11 The nations bordering upon the Jews, are here represented as quarrelling with God for punishing them, and reeking their revenge upon his people. Such a degree of desperate boldness there is in the hearts of sinners still. When they are afflicted and distressed, they murmur against God, and show their resente ment by their rage against his instruments and his cause. But, wo to him that striveth with his Maker ! for he will return their recompense on their own heads. None ever hardened himself against God, and prospered,
2. How vain is all the power of man against the designs of Providence. Many beautiful images are used to represent the strongest confederacy of a numerous people against the Jews : all weapons, and all arts, were used for their destruction. But the Lord of hosts has ten thousand times ten thousand mighty ones at his command ; and if he should send but one of them down, it were sufficient to destroy the most formidable armies, let them come with ever so much rage. We may therefore be confident of the security of the church, and that the schemes of Providence in its favour shall all take place ; for the Lord God omnipotent reigneth.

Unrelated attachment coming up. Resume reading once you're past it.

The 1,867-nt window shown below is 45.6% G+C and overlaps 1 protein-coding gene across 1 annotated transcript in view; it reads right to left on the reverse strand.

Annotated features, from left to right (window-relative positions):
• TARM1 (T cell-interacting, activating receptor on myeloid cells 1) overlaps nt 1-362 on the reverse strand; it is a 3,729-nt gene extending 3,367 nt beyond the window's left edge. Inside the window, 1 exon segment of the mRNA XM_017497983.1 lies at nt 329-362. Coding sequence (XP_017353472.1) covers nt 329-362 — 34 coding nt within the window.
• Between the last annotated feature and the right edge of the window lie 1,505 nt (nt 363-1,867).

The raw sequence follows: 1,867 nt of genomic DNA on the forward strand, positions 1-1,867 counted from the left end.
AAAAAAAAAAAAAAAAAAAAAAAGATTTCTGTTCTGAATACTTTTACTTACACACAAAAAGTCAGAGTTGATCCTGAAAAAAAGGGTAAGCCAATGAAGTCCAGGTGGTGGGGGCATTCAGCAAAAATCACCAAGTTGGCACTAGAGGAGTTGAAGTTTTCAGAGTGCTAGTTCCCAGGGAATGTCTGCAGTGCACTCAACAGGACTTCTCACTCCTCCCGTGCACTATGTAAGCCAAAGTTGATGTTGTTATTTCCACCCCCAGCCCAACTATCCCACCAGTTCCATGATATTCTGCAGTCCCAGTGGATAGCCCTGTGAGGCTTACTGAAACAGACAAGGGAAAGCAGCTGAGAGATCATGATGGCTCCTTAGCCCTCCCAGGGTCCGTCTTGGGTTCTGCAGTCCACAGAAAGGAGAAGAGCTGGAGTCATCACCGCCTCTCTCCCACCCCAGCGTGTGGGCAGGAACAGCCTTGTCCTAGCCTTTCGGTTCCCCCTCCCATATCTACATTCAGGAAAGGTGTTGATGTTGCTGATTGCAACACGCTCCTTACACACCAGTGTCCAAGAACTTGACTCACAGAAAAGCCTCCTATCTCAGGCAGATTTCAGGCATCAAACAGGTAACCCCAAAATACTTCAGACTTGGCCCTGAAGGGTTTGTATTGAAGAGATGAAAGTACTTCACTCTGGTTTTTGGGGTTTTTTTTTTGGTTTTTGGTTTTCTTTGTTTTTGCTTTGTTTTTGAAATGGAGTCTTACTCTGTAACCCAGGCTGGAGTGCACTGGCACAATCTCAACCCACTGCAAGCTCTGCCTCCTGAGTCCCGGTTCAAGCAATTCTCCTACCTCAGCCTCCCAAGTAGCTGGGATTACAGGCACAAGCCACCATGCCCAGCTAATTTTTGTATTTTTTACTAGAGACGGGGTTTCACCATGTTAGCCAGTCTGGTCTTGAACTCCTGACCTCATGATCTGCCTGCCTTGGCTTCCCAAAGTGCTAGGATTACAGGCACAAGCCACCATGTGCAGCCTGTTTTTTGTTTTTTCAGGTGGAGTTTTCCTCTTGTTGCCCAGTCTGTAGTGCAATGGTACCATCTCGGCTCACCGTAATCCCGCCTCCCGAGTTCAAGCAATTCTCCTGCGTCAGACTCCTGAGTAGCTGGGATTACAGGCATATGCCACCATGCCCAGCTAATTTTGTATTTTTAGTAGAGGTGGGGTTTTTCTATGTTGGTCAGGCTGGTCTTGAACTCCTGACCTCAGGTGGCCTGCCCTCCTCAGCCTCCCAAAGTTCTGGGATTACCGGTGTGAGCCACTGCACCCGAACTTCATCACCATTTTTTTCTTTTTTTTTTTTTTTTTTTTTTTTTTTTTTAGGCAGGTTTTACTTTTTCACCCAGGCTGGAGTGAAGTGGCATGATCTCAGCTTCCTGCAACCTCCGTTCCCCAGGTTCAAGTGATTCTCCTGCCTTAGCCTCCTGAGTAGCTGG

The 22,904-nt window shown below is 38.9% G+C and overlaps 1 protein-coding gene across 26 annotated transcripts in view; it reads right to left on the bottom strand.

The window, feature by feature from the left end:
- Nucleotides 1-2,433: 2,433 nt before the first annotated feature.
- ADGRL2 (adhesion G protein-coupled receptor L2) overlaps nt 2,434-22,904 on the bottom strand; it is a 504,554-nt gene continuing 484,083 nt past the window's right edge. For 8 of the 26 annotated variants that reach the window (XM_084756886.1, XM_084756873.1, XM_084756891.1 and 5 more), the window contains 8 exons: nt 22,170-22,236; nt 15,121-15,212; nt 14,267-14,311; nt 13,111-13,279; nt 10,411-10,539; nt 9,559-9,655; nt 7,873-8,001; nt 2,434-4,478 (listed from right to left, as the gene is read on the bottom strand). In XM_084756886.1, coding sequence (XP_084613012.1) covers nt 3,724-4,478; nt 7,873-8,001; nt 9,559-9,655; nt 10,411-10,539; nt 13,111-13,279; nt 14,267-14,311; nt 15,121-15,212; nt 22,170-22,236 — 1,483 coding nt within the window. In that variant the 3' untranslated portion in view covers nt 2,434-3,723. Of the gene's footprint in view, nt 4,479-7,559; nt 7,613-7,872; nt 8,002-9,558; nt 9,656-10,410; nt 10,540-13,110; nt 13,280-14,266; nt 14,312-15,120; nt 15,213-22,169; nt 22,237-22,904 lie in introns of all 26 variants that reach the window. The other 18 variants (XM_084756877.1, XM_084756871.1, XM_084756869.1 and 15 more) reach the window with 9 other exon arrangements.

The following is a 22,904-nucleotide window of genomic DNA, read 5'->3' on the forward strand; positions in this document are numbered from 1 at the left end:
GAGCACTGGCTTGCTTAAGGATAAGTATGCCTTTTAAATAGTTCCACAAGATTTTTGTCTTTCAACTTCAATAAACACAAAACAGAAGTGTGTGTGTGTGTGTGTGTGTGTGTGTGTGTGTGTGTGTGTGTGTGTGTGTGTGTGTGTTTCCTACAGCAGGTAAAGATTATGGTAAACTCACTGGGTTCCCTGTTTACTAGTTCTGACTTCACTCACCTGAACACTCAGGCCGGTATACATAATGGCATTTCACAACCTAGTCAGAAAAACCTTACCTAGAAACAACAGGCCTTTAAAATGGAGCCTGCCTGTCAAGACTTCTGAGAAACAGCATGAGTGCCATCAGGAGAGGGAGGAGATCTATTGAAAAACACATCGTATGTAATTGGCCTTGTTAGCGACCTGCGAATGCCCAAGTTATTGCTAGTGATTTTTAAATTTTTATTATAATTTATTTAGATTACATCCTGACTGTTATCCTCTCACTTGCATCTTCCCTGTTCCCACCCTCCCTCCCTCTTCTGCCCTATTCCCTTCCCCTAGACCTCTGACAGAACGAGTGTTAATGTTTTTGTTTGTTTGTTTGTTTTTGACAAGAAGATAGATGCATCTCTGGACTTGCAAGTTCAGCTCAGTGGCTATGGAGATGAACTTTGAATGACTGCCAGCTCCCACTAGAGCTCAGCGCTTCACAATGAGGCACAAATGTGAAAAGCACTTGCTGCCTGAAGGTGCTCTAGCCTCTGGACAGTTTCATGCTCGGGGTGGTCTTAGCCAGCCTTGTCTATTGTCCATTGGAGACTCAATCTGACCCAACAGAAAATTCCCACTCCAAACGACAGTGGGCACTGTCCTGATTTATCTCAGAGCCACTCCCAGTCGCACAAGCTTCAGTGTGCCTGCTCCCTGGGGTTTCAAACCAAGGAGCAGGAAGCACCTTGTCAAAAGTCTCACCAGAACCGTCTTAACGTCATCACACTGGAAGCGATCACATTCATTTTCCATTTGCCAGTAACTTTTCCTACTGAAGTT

3. Whatever commotions there are in the world, God's people shall be safe and easy. When states and kingdoms are in confusion, when the heavens and earth shake, (v. 16.) he is the object of their hope and trust, and will strengthen their arms, support their courage, and animate their hearts. How desirable, how necessary then is it, to have him for our friend and helper. Blessed is the man whose trust is in God, and whose hope the Lord is ; for he will be the strength of his heart, and his portion for ever.
4. Let us rejoice in the comfortable declarations which are here made respecting the poor dispersed Jews. This, and many other propbecies foretell their conversion ; their being gathered together to their own land ; and brought to a state of gospel pu. rity, peace, and happiness ; God will cleanse them from the guilt and pollution of blood, even that of Christ, and will be for ever among them. Let the eye of our faith be directed to this happy event : and in the mean time let it be our prayer, that the gos. pel, like a fountain, may water the dry parts of the gentile world, and that all Israel may be saved.